Two — count ’em, two — pics of the week to share in this Forecast. And yet: This is a flight season to try butterfly observers’ souls. Rollercoaster temperatures, extreme drought back-to-back with monsoonal downpours, unseasonably warm and then unseasonably cold spring … well, it’s no wonder this has been a difficult year to Forecast!
Currently, we seem to be experiencing what would ordinarily be considered “partial” late broods of a number of butterflies that — around here — would be expected to have finished up already. This includes Horace’s Duskywing, out fresh in numbers now; Juniper (Olive) Hairstreak; Silvery Checkerspot; pristine Zebra Swalllowtails, and others. And we’re finally getting the peak of skipper numbers and diversity we usually have in mid-August, so the season seems “behind” by 2-3 weeks.
It appears to be a good fall shaping up for summer skipper migrants, though, witness the first caterpillar record and first photographic record of Brazilian Skipper in MD (caterpillars in yours truly’s back yard) and a nice photo record in VA (adult above). Brazilian Skippers (Large Canna Rollers to the folks in the nursery trade for the characteristic damage to cannas) have been noted up and down the East coast up into New England this season, likely tied to changes in the canna trade that now favor potted plants shipped up from the Deep South production areas — with skipper hitchhikers — instead of the rhizomes that gardeners have bought, traded, and handed down since Victorian times. All mine are currently in the pre-pupal diapause between the last instar and actually forming a chrysalis. If they don’t drown tonight.
Ocola Skippers showed up in the mid-Atlantic early this season but appear to have winked out again; over the past week they seem to be pushing their way back north through the Carolinas and VA. Long-tailed Skipper showed up for us locally just this morning; an inspection of local zinnia patches after this weekend’s soaking will yield others — they are being seen now up and down to the coast, too, again as far as New England. Will this be a Eufala year? Or a Whirlabout season?
Coastal and marsh skippers are flying regionally, too — Dion, Broad-winged, Aaron’s and Salt Marsh.
Leonard’s Skipper is flying now, on the abundant liatris in bloom at Soldiers Delight near Baltimore. In company with the Leonard’s have been Swarthy, Dun, Little Glassywing, Crossline and Tawny-edged Skippers; still, they’re pretty much overwhelmed as of this week by a massive emergence of Sachems.
Our non-skipper migrants haven’t been as evident. Little Yellow is MIA, and Sleepy Orange and Cloudless Sulphur have been observed but in small numbers or localized colonies. Sulphurs and whites in general have AWOL or scarce. I had a Painted Lady at the US National Arboretum last weekend, but only a singleton; a couple of folks across the region have had American Ladies. Buckeye and Variegated Fritillary numbers have been underwhelming. A new push of Pearl Crescent is out but still not in normally cloud-like numbers; at least one location reported a mini-burst of Eastern Tailed-blues this week.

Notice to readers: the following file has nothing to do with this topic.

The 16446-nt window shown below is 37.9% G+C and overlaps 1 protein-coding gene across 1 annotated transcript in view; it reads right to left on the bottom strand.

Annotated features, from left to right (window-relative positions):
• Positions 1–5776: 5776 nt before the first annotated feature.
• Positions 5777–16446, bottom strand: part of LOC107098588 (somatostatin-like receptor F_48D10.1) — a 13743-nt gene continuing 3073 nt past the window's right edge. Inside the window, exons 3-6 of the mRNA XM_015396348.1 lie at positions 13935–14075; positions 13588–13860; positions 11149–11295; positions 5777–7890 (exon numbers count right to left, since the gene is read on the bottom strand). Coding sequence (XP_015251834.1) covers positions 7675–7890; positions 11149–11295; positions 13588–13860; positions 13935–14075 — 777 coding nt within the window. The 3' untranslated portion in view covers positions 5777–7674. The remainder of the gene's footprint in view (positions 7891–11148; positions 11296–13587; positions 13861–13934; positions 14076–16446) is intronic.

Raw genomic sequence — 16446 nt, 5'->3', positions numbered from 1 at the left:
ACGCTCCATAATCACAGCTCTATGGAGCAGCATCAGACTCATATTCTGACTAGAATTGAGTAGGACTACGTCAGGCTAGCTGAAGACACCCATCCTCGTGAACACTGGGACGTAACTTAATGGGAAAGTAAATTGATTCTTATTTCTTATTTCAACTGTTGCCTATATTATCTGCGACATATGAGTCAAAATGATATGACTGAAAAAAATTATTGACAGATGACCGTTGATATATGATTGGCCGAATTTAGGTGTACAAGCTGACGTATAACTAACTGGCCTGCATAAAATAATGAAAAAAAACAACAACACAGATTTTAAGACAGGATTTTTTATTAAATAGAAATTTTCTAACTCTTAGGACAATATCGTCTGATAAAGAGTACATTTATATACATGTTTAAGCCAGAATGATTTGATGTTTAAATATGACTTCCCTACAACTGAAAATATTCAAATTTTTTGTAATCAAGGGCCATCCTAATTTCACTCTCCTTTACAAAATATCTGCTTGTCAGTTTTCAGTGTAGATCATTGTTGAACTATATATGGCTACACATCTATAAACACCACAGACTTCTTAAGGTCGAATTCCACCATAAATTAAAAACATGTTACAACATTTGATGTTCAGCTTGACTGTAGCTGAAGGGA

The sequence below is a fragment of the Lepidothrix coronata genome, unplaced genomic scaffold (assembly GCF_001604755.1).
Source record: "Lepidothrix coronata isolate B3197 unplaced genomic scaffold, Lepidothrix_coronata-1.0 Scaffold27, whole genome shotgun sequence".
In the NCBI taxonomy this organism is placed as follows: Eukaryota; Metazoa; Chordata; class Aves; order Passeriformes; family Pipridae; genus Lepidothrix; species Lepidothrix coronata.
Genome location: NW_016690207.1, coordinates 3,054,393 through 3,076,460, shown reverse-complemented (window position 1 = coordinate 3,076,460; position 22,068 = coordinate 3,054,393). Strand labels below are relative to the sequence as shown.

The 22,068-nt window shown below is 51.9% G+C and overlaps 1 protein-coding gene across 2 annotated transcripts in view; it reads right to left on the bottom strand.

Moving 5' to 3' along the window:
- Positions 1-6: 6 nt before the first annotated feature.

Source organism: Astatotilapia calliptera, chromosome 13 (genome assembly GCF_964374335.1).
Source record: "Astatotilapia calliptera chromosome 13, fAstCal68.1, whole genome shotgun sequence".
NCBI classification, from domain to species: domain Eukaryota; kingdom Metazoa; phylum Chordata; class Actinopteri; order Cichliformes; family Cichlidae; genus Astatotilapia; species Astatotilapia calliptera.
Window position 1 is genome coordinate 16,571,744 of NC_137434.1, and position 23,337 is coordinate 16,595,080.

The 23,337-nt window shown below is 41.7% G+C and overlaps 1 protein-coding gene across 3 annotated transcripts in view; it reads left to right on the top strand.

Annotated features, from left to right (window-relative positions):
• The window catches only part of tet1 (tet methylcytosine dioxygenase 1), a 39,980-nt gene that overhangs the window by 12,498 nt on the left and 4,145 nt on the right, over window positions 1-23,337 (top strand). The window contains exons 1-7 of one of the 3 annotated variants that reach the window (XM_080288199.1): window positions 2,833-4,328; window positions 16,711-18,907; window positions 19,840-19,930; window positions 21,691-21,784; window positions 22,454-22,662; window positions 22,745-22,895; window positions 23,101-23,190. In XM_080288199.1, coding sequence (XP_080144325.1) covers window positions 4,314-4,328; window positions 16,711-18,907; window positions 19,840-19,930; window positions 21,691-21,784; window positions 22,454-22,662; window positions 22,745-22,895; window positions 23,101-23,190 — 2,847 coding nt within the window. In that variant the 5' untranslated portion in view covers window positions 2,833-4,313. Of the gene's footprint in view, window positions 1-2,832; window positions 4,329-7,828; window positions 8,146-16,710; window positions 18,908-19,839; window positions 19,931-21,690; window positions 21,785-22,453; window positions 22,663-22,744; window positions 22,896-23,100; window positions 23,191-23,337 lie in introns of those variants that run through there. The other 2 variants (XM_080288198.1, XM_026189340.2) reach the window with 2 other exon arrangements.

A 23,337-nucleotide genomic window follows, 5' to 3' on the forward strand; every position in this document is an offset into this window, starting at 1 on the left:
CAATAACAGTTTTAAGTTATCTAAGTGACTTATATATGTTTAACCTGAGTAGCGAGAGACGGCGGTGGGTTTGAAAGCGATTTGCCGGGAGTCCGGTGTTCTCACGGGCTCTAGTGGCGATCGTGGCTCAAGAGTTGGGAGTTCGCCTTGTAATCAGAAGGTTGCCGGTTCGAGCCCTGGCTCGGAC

Great Purple Hairstreak is making a good showing along back roads on the MD Eastern Shore between Vienna and Blackwater NWR. I suspect that observers might see a fresh brood of Bronze Copper there as well — they are out in NJ — when the weather clears and before we get impacted by tropical system Florence. Fresh Juniper Hairstreaks are showing up at various locations regionally. Several White M reports came in as well.
Monarchs are the unmitigated success story of the season this year. Lots of stories of gardens running out of milkweed leaves with hungry caterpillars still growing. A Queen was observed in Lyndhurst, NJ.
Swallowtails, not so much. Spicebush has been scarce all season. There’s been a slight uptick in Eastern Tiger Swallowtail reports and photos, but that may simply be the irresistible magnetic pull of buddleia in home gardens. But again, the fresh Zebra Swallowtails.
NECTAR NOTES: Liatris, wherever it is blooming, is a lodestar for skippers right now. Otherwise, in natural areas seek out asters, goldenrod, and anything in the Joe-pye/boneset/thoroughwort group. Flat flowers are the favorite for most grass skippers; deep-throated petunias and morning glories for Brazilian and Clouded Skippers.
CALENDAR NOTES: The season is sort of winding down and this weekend’s cool, damp weather will keep organized activities to a minimum, I suspect. But you can always check out the LepLog Calendar for upcoming events.
SEE SOMETHING, SAY SOMETHING: Damp, cold conditions rule the region this weekend; we may have some fair weather before the possibility of tropical system Florence impacting the region. If you find yourself in the field, share any lep observations you make with us by leaving a comment on this post here at https://leplog.wordpress.com/ or by posting to Google Groups at MDLepsOdes.